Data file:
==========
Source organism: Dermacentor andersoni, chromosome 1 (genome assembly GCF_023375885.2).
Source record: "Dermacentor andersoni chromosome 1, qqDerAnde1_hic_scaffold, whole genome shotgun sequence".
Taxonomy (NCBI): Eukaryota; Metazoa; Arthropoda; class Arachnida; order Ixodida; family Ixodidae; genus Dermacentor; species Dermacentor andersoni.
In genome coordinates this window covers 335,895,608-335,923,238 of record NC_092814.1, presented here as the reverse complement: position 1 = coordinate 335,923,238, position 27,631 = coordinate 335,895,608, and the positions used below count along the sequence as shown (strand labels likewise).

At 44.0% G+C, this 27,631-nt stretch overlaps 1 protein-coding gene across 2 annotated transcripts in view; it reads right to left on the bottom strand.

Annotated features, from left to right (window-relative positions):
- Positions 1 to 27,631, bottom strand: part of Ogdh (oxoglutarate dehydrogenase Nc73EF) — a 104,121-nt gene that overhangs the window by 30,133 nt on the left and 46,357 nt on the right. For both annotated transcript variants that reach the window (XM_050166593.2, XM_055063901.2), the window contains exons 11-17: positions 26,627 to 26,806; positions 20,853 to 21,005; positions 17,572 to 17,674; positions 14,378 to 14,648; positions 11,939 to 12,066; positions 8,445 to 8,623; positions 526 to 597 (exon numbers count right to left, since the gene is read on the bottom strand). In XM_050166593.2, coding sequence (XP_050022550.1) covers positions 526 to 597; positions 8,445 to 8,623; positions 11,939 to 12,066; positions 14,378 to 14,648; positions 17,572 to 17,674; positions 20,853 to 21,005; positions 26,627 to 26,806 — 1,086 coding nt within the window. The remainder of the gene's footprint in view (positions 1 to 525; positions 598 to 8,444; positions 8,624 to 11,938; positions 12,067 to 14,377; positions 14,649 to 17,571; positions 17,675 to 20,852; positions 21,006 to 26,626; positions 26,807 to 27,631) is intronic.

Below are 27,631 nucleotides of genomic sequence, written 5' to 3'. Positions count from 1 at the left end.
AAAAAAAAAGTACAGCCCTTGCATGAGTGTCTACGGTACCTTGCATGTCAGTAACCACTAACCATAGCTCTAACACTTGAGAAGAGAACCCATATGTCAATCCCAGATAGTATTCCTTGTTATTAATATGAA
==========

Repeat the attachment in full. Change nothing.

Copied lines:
Source organism: Dermacentor andersoni, chromosome 1 (genome assembly GCF_023375885.2).
Source record: "Dermacentor andersoni chromosome 1, qqDerAnde1_hic_scaffold, whole genome shotgun sequence".
Taxonomy (NCBI): Eukaryota; Metazoa; Arthropoda; class Arachnida; order Ixodida; family Ixodidae; genus Dermacentor; species Dermacentor andersoni.
In genome coordinates this window covers 335,895,608-335,923,238 of record NC_092814.1, presented here as the reverse complement: position 1 = coordinate 335,923,238, position 27,631 = coordinate 335,895,608, and the positions used below count along the sequence as shown (strand labels likewise).

At 44.0% G+C, this 27,631-nt stretch overlaps 1 protein-coding gene across 2 annotated transcripts in view; it reads right to left on the bottom strand.

Annotated features, from left to right (window-relative positions):
- Positions 1 to 27,631, bottom strand: part of Ogdh (oxoglutarate dehydrogenase Nc73EF) — a 104,121-nt gene that overhangs the window by 30,133 nt on the left and 46,357 nt on the right. For both annotated transcript variants that reach the window (XM_050166593.2, XM_055063901.2), the window contains exons 11-17: positions 26,627 to 26,806; positions 20,853 to 21,005; positions 17,572 to 17,674; positions 14,378 to 14,648; positions 11,939 to 12,066; positions 8,445 to 8,623; positions 526 to 597 (exon numbers count right to left, since the gene is read on the bottom strand). In XM_050166593.2, coding sequence (XP_050022550.1) covers positions 526 to 597; positions 8,445 to 8,623; positions 11,939 to 12,066; positions 14,378 to 14,648; positions 17,572 to 17,674; positions 20,853 to 21,005; positions 26,627 to 26,806 — 1,086 coding nt within the window. The remainder of the gene's footprint in view (positions 1 to 525; positions 598 to 8,444; positions 8,624 to 11,938; positions 12,067 to 14,377; positions 14,649 to 17,571; positions 17,675 to 20,852; positions 21,006 to 26,626; positions 26,807 to 27,631) is intronic.

Below are 27,631 nucleotides of genomic sequence, written 5' to 3'. Positions count from 1 at the left end.
AAAAAAAAAGTACAGCCCTTGCATGAGTGTCTACGGTACCTTGCATGTCAGTAACCACTAACCATAGCTCTAACACTTGAGAAGAGAACCCATATGTCAATCCCAGATAGTATTCCTTGTTATTAATATGAA